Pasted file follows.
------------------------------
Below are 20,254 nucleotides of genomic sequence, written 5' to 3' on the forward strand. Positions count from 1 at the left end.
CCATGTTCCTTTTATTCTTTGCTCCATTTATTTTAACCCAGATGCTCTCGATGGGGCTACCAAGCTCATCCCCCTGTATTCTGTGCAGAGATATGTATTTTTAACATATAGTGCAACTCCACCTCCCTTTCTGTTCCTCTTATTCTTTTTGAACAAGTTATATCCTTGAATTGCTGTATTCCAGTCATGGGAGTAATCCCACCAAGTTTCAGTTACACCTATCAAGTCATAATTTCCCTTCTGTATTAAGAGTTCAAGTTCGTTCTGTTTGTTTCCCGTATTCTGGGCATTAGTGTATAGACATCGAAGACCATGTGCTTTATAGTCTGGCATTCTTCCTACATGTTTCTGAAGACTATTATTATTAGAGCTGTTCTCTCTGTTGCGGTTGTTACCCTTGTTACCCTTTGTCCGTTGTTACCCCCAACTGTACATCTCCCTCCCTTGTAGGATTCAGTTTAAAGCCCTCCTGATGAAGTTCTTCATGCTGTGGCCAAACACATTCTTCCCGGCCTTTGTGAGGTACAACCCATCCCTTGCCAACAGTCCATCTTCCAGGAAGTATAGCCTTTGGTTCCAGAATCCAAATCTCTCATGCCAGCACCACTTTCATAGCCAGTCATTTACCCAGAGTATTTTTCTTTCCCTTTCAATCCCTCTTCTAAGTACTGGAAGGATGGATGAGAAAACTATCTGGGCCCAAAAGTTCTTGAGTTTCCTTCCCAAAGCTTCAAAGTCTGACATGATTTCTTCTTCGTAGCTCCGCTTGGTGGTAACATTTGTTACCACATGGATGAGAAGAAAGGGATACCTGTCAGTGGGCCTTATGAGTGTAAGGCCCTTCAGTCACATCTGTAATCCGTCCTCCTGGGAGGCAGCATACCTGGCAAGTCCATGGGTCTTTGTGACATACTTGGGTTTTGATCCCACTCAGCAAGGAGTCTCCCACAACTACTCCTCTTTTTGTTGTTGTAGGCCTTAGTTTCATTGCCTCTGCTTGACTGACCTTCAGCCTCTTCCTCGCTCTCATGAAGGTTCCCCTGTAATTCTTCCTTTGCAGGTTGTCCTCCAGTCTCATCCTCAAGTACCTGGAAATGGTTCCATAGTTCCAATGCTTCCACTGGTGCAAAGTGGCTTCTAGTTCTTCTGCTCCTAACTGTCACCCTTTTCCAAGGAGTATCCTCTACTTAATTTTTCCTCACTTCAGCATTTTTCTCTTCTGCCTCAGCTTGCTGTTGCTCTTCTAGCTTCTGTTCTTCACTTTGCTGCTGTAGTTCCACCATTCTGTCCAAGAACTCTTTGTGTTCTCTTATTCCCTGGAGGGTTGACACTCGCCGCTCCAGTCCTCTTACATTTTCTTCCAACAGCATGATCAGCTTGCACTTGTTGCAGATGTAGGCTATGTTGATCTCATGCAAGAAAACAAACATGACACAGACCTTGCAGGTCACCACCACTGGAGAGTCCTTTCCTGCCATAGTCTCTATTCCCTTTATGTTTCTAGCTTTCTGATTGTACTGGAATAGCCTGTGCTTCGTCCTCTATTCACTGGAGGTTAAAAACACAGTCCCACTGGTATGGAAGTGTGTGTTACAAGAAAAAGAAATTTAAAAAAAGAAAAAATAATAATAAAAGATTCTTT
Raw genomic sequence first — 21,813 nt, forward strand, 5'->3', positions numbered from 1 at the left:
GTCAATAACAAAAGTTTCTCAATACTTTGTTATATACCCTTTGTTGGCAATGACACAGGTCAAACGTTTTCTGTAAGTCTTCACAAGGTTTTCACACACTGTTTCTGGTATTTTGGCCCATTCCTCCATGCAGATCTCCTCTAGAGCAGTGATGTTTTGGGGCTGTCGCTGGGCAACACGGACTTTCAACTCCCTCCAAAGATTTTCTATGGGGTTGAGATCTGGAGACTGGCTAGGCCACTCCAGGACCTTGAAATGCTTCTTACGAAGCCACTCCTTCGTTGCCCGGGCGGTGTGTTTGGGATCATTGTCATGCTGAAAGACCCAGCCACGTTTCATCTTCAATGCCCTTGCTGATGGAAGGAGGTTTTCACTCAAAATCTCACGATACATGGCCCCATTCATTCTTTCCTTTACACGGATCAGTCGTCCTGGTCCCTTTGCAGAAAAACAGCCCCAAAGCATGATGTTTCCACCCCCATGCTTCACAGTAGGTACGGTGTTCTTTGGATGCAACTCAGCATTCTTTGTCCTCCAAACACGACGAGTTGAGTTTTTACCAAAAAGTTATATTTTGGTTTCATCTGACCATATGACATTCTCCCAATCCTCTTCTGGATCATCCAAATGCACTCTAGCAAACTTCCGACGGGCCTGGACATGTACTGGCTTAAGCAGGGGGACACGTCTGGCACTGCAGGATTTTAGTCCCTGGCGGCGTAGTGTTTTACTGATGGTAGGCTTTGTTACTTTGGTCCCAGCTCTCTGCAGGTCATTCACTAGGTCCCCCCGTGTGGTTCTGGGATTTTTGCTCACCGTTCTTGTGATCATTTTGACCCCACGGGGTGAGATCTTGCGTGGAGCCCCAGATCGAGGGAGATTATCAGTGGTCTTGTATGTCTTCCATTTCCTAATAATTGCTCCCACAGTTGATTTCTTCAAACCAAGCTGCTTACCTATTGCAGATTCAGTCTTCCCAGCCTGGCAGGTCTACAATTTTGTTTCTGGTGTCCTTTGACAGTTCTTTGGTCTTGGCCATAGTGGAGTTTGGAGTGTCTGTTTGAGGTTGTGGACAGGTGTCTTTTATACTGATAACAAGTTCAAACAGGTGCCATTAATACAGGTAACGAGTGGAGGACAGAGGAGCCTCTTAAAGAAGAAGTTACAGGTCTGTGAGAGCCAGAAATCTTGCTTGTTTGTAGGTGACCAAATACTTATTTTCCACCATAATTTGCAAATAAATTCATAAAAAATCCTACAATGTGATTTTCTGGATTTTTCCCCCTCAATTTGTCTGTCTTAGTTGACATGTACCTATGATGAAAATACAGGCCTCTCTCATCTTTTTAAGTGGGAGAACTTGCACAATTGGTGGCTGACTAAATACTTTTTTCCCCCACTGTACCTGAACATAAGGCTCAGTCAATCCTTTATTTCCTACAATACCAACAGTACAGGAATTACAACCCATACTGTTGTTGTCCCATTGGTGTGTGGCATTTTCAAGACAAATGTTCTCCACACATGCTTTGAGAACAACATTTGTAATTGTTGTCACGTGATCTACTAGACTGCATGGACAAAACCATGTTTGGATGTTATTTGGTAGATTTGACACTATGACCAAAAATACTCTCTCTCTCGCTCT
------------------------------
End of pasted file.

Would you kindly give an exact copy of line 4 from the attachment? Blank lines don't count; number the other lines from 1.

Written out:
GTCAATAACAAAAGTTTCTCAATACTTTGTTATATACCCTTTGTTGGCAATGACACAGGTCAAACGTTTTCTGTAAGTCTTCACAAGGTTTTCACACACTGTTTCTGGTATTTTGGCCCATTCCTCCATGCAGATCTCCTCTAGAGCAGTGATGTTTTGGGGCTGTCGCTGGGCAACACGGACTTTCAACTCCCTCCAAAGATTTTCTATGGGGTTGAGATCTGGAGACTGGCTAGGCCACTCCAGGACCTTGAAATGCTTCTTACGAAGCCACTCCTTCGTTGCCCGGGCGGTGTGTTTGGGATCATTGTCATGCTGAAAGACCCAGCCACGTTTCATCTTCAATGCCCTTGCTGATGGAAGGAGGTTTTCACTCAAAATCTCACGATACATGGCCCCATTCATTCTTTCCTTTACACGGATCAGTCGTCCTGGTCCCTTTGCAGAAAAACAGCCCCAAAGCATGATGTTTCCACCCCCATGCTTCACAGTAGGTACGGTGTTCTTTGGATGCAACTCAGCATTCTTTGTCCTCCAAACACGACGAGTTGAGTTTTTACCAAAAAGTTATATTTTGGTTTCATCTGACCATATGACATTCTCCCAATCCTCTTCTGGATCATCCAAATGCACTCTAGCAAACTTCCGACGGGCCTGGACATGTACTGGCTTAAGCAGGGGGACACGTCTGGCACTGCAGGATTTTAGTCCCTGGCGGCGTAGTGTTTTACTGATGGTAGGCTTTGTTACTTTGGTCCCAGCTCTCTGCAGGTCATTCACTAGGTCCCCCCGTGTGGTTCTGGGATTTTTGCTCACCGTTCTTGTGATCATTTTGACCCCACGGGGTGAGATCTTGCGTGGAGCCCCAGATCGAGGGAGATTATCAGTGGTCTTGTATGTCTTCCATTTCCTAATAATTGCTCCCACAGTTGATTTCTTCAAACCAAGCTGCTTACCTATTGCAGATTCAGTCTTCCCAGCCTGGCAGGTCTACAATTTTGTTTCTGGTGTCCTTTGACAGTTCTTTGGTCTTGGCCATAGTGGAGTTTGGAGTGTCTGTTTGAGGTTGTGGACAGGTGTCTTTTATACTGATAACAAGTTCAAACAGGTGCCATTAATACAGGTAACGAGTGGAGGACAGAGGAGCCTCTTAAAGAAGAAGTTACAGGTCTGTGAGAGCCAGAAATCTTGCTTGTTTGTAGGTGACCAAATACTTATTTTCCACCATAATTTGCAAATAAATTCATAAAAAATCCTACAATGTGATTTTCTGGATTTTTCCCCCTCAATTTGTCTGTCTTAGTTGACATGTACCTATGATGAAAATACAGGCCTCTCTCATCTTTTTAAGTGGGAGAACTTGCACAATTGGTGGCTGACTAAATACTTTTTTCCCCCACTGTACCTGAACATAAGGCTCAGTCAATCCTTTATTTCCTACAATACCAACAGTACAGGAATTACAACCCATACTGTTGTTGTCCCATTGGTGTGTGGCATTTTCAAGACAAATGTTCTCCACACATGCTTTGAGAACAACATTTGTAATTGTTGTCACGTGATCTACTAGACTGCATGGACAAAACCATGTTTGGATGTTATTTGGTAGATTTGACACTATGACCAAAAATACTCTCTCTCTCGCTCT